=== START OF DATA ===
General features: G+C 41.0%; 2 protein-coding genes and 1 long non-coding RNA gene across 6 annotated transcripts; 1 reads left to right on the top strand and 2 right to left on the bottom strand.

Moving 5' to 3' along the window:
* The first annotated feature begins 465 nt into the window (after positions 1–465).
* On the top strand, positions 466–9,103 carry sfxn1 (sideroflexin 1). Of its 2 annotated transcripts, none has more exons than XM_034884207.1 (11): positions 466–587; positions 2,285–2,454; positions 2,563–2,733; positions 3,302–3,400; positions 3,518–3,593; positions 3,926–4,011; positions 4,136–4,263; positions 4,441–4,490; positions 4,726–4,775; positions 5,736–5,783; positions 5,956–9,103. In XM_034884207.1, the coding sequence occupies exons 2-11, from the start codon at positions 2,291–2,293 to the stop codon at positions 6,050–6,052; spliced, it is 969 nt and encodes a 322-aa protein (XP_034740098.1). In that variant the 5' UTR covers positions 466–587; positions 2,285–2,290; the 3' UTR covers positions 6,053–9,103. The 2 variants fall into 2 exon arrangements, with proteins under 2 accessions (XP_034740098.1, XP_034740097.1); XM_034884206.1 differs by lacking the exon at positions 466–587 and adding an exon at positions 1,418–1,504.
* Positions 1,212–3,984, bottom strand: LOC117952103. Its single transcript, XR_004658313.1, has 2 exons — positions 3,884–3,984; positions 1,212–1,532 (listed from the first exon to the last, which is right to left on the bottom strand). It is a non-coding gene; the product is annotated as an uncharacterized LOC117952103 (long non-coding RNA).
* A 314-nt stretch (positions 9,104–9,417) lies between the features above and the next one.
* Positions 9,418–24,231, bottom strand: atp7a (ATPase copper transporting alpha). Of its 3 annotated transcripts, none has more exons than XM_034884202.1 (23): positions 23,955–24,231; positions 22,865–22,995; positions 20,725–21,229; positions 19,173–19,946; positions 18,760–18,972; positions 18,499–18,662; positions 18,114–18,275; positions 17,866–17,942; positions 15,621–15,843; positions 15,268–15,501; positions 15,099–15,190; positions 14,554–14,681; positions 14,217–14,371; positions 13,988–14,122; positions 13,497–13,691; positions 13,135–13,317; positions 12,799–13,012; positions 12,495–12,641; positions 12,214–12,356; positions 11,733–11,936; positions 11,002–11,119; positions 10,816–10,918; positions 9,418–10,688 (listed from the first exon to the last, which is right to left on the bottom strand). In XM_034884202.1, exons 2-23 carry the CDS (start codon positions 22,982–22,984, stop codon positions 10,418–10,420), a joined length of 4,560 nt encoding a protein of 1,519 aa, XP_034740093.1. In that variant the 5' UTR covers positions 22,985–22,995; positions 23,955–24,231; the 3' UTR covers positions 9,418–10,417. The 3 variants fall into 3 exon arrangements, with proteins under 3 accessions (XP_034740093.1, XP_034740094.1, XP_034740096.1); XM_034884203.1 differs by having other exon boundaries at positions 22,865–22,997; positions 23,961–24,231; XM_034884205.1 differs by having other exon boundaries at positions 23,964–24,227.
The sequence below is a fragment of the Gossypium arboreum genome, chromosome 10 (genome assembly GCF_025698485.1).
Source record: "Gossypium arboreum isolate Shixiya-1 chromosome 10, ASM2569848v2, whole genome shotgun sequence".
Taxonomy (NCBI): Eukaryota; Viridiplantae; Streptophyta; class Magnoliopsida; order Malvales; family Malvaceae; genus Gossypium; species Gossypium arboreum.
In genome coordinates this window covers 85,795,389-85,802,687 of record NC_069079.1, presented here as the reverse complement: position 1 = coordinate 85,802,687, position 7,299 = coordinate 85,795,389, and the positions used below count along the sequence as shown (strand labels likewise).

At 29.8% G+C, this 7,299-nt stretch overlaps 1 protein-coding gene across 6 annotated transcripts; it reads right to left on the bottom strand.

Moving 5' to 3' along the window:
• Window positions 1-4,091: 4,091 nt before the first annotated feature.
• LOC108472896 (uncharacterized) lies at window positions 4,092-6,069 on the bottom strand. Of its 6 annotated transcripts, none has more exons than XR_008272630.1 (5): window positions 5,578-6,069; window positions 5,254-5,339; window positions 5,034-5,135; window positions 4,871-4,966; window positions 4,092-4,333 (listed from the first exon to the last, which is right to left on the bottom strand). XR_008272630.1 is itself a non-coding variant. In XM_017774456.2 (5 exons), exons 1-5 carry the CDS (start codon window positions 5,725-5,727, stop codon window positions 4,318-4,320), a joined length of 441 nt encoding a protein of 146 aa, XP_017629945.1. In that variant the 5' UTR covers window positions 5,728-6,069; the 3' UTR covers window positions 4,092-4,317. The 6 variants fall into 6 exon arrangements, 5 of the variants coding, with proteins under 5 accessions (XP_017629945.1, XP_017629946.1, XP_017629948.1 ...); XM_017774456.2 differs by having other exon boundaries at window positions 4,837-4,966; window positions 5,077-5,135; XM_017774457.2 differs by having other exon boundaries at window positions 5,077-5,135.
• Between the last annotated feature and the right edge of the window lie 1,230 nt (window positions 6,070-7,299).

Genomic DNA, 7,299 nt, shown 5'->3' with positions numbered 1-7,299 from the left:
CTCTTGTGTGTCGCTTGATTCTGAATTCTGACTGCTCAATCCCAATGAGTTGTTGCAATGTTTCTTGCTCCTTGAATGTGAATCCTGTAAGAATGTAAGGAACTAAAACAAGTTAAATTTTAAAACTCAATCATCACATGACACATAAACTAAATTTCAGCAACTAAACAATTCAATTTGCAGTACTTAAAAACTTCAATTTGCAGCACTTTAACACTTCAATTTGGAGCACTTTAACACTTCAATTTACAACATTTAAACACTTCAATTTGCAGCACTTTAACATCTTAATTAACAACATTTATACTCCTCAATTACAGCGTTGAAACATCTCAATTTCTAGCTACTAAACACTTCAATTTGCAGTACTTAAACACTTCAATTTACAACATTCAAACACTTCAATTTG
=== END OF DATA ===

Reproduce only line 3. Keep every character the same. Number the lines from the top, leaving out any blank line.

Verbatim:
* The first annotated feature begins 465 nt into the window (after positions 1–465).